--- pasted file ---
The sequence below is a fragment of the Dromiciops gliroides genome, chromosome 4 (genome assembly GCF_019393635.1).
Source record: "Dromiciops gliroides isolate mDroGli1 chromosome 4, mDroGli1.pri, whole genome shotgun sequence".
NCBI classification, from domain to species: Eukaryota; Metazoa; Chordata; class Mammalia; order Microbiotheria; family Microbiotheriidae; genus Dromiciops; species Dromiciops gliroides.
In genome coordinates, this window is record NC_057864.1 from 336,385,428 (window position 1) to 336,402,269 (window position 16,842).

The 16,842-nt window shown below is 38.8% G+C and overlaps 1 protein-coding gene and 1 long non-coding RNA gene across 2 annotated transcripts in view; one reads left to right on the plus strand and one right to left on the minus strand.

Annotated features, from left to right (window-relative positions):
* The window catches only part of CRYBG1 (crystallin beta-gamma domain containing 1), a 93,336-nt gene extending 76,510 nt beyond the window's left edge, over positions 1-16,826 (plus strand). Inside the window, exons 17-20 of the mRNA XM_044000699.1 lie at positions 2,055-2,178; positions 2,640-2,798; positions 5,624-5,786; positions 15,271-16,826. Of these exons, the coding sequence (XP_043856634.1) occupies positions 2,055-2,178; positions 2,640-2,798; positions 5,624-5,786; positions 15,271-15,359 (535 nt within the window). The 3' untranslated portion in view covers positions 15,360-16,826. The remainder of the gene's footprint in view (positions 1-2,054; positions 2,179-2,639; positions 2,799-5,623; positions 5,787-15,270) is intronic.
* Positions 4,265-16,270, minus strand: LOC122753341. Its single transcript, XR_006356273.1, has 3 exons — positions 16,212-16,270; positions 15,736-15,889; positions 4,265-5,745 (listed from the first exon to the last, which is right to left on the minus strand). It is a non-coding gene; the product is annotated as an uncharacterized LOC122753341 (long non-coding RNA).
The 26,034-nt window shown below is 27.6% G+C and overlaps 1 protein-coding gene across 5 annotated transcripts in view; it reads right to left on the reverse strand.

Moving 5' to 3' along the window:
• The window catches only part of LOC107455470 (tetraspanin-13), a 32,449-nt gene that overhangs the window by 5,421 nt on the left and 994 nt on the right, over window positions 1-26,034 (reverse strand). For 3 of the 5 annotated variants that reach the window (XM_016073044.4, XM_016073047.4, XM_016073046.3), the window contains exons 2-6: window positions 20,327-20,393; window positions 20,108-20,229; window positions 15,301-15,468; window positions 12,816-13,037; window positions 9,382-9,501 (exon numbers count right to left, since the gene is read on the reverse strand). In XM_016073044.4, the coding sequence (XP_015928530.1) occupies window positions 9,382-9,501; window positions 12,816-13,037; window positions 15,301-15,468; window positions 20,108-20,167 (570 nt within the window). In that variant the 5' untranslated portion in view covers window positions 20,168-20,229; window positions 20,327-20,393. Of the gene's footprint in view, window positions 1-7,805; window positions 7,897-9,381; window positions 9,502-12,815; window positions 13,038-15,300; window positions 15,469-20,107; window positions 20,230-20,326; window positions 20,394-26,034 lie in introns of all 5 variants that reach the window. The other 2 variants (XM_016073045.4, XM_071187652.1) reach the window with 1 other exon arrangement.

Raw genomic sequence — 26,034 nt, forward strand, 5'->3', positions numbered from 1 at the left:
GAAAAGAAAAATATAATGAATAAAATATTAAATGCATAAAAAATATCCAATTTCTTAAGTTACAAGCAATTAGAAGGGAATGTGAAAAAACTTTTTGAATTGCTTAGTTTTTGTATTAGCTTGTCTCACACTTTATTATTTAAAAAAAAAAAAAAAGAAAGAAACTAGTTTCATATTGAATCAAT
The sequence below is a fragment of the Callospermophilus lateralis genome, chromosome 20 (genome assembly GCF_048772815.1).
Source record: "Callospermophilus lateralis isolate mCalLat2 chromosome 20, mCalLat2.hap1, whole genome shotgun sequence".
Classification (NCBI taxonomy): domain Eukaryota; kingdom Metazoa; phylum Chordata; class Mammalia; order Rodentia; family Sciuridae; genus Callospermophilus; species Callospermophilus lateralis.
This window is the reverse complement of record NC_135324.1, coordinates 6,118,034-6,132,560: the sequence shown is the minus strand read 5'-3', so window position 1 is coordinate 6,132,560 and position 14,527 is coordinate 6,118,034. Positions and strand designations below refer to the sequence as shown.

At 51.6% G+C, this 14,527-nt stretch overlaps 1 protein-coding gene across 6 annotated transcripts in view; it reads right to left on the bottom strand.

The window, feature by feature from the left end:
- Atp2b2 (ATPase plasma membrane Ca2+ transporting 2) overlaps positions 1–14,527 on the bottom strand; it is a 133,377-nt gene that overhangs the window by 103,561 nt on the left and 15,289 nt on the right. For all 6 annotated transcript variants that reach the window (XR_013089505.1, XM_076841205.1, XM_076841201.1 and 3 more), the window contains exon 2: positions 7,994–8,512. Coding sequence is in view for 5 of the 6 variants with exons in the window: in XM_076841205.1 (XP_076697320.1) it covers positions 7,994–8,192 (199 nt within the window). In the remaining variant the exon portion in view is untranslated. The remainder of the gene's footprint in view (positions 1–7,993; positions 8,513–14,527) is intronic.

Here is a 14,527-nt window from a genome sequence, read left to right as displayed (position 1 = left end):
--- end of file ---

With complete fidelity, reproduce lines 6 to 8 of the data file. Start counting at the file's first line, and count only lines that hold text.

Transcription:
Annotated features, from left to right (window-relative positions):
* The window catches only part of CRYBG1 (crystallin beta-gamma domain containing 1), a 93,336-nt gene extending 76,510 nt beyond the window's left edge, over positions 1-16,826 (plus strand). Inside the window, exons 17-20 of the mRNA XM_044000699.1 lie at positions 2,055-2,178; positions 2,640-2,798; positions 5,624-5,786; positions 15,271-16,826. Of these exons, the coding sequence (XP_043856634.1) occupies positions 2,055-2,178; positions 2,640-2,798; positions 5,624-5,786; positions 15,271-15,359 (535 nt within the window). The 3' untranslated portion in view covers positions 15,360-16,826. The remainder of the gene's footprint in view (positions 1-2,054; positions 2,179-2,639; positions 2,799-5,623; positions 5,787-15,270) is intronic.
* Positions 4,265-16,270, minus strand: LOC122753341. Its single transcript, XR_006356273.1, has 3 exons — positions 16,212-16,270; positions 15,736-15,889; positions 4,265-5,745 (listed from the first exon to the last, which is right to left on the minus strand). It is a non-coding gene; the product is annotated as an uncharacterized LOC122753341 (long non-coding RNA).